I feel a bit sorry for the designers – there’s only so many times you can design an SUV.
I thought van den Acker was still in charge of Renault design ? He was pretty good.
Mervyn: Laurens van den Acker is still at Groupe Renault. His current job title is Chief Design Officer, Renault Group, overseeing design strategy for the entire brand portfolio. It is a boardroom role, so he is even further from the nitty gritty of design work than he was when he was appointed Design Director in 2009.
It’s worth bearing in mind that when he took the role in 2009, he inherited two almost complete designs – the last generation Clio and Zoe EV models which were directly overseen by Patrick le Quément prior to his departure. These were probably the most accomplished of the so-called van den Acker cars but his input in these instances was minimal. I’m not all that convinced by the designs he did in fact oversee, but that’s a subjective opinion and therefore something of an ecumenical matter.
Given the lead times for production models, it’s unlikely that any designs (apart from concepts) directly influenced by Gilles Vidal have seen the light of day. Certainly neither the Austral/Espace are ‘his’.
Oh the irony. From the lignesauto article,
“Alongside the Austral, we can see with the Mégane E-TECH that the proportions of electric vehicles give rise to new volumes, like the almost ovoid Mercedes EQS! Is this a major trend?
G.V.: “The era of electric vehicles offers us more options, such as the “one box” style that you mentioned, with small noses, a forward windscreen and always this aerodynamic research. There is a whole area of design that is returning to this design that I would call ‘aquatic’, very aerodynamic, even hydrodynamic. We are seeing this phenomenon with the Tesla and the latest Chinese electric cars.” ”
So… a return to an Espace monovolume?
Here is Gilles Vidal…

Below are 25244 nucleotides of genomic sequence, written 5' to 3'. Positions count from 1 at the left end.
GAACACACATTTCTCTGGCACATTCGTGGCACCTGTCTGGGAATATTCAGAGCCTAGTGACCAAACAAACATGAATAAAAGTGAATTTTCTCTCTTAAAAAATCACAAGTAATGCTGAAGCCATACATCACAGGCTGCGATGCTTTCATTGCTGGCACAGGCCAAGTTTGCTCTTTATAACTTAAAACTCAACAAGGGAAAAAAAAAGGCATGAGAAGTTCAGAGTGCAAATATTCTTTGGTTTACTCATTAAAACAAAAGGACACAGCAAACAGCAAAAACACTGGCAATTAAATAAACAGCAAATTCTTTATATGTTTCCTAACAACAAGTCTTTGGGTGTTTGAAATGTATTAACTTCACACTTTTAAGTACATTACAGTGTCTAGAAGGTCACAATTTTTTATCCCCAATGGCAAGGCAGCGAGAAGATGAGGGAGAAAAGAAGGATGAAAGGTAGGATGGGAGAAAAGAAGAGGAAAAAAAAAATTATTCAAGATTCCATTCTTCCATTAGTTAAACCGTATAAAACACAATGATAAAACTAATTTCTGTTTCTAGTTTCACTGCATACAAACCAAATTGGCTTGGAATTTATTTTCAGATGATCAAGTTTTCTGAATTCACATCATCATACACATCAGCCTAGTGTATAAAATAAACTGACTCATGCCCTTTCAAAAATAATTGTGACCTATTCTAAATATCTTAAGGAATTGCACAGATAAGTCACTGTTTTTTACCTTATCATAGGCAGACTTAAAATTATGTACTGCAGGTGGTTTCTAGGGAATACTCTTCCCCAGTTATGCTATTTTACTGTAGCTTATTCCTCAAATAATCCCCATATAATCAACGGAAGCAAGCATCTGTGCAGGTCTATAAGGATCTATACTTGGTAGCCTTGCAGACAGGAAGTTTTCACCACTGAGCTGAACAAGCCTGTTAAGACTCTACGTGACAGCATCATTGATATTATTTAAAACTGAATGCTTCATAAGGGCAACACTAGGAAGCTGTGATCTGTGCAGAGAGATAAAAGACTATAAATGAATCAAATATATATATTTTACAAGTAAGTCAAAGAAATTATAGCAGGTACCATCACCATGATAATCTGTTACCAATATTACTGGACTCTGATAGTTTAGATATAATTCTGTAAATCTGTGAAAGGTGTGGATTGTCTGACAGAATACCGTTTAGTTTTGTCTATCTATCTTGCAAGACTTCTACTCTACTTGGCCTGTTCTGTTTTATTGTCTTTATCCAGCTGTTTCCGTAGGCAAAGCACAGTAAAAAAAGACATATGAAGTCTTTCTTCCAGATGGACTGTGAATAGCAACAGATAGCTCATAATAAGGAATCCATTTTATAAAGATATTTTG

I was immediately reminded of the 2013 Nissan IDx, however Vidal’s 2018 e-Legend concept seems to have inspired the Peugeot Inception concept from this year, which I absolutely love…
… and isn’t overtly “retro”.
So he seems to have left an impression at Peugeot which has outlasted his tenure there.
I wasn´t aware the Espace was still in production so finding out production ceased was a surprise. I haven´t seen very many anywhere I have been visiting. They were common enough around launch time and then faded. Just yesterday I noticed one and realised I had not seen one since maybe 2020. Since the last one didn´t really seem all that Espacy to me, its demise is not something I will be too disturbed about. We could add it to the roll call of moribund models and brands: Jaguar pretty much can´t sell anything; three door hatches are almost gone; there are few coupés remaining, the large saloon is in sharp decline and so are MPVs. The dominant viable format is the five door hatch whether raised or not.
Yes – city cars/superminis/compact hatchbacks make up one half the (European) market, with SUVs making up the other half. I wonder what would break the mould.
I don’t mind hatches if they have a decent rear overhang, with plenty of boot space aft of the wheel-arches.
My only Espace experience;
As someone who had never heard of the Espace, I was back visiting Europe in 1996, and a good friend in Germany borrowed a friend’s Espace so we would have a vehicle to go about central Europe on one of my vintage car automobilia and spare parts buying forays.
One sunny morning we approached a big sign advertising the Nurburgring Nordschleife, and the chance to drive the old course in your own private vehicle, for only 5 Euros [I think that was the price]. But I was driving a Renault Espace, dammit! Oh well, I’ve always wanted to take a run at such a wonderful course, so what the hell, it was only 5 Euros.
Well I must have scrubbed 10,000 km off the tires on that single lap, and my friend was hanging on as best as he could, faking a smile, but his facial expressions told me he wasn’t smiling inside!